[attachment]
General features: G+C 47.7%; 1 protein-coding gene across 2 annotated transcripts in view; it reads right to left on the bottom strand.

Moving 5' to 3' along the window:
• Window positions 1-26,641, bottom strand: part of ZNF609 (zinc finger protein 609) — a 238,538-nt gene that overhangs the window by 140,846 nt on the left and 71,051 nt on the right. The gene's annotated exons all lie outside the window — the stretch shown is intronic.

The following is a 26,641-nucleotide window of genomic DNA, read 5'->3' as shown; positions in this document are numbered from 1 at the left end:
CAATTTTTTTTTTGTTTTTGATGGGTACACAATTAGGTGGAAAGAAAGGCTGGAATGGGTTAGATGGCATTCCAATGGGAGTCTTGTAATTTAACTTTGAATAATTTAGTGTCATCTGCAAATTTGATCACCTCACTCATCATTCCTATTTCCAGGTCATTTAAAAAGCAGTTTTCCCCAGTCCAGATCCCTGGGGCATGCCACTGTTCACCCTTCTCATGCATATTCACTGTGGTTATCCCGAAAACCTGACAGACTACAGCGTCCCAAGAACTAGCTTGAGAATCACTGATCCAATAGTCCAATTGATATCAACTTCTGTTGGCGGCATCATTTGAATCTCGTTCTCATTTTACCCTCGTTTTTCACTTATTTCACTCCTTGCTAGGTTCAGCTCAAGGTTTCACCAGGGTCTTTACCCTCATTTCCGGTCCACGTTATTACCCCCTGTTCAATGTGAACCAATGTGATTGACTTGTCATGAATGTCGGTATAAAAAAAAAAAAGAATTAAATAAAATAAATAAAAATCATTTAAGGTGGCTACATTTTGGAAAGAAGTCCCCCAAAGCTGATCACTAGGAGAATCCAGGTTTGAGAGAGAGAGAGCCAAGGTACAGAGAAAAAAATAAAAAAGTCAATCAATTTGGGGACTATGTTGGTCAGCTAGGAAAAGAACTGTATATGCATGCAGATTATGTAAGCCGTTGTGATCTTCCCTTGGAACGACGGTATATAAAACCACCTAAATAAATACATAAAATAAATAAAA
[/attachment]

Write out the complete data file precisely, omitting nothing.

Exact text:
General features: G+C 47.7%; 1 protein-coding gene across 2 annotated transcripts in view; it reads right to left on the bottom strand.

Moving 5' to 3' along the window:
• Window positions 1-26,641, bottom strand: part of ZNF609 (zinc finger protein 609) — a 238,538-nt gene that overhangs the window by 140,846 nt on the left and 71,051 nt on the right. The gene's annotated exons all lie outside the window — the stretch shown is intronic.

The following is a 26,641-nucleotide window of genomic DNA, read 5'->3' as shown; positions in this document are numbered from 1 at the left end:
CAATTTTTTTTTTGTTTTTGATGGGTACACAATTAGGTGGAAAGAAAGGCTGGAATGGGTTAGATGGCATTCCAATGGGAGTCTTGTAATTTAACTTTGAATAATTTAGTGTCATCTGCAAATTTGATCACCTCACTCATCATTCCTATTTCCAGGTCATTTAAAAAGCAGTTTTCCCCAGTCCAGATCCCTGGGGCATGCCACTGTTCACCCTTCTCATGCATATTCACTGTGGTTATCCCGAAAACCTGACAGACTACAGCGTCCCAAGAACTAGCTTGAGAATCACTGATCCAATAGTCCAATTGATATCAACTTCTGTTGGCGGCATCATTTGAATCTCGTTCTCATTTTACCCTCGTTTTTCACTTATTTCACTCCTTGCTAGGTTCAGCTCAAGGTTTCACCAGGGTCTTTACCCTCATTTCCGGTCCACGTTATTACCCCCTGTTCAATGTGAACCAATGTGATTGACTTGTCATGAATGTCGGTATAAAAAAAAAAAAGAATTAAATAAAATAAATAAAAATCATTTAAGGTGGCTACATTTTGGAAAGAAGTCCCCCAAAGCTGATCACTAGGAGAATCCAGGTTTGAGAGAGAGAGAGCCAAGGTACAGAGAAAAAAATAAAAAAGTCAATCAATTTGGGGACTATGTTGGTCAGCTAGGAAAAGAACTGTATATGCATGCAGATTATGTAAGCCGTTGTGATCTTCCCTTGGAACGACGGTATATAAAACCACCTAAATAAATACATAAAATAAATAAAA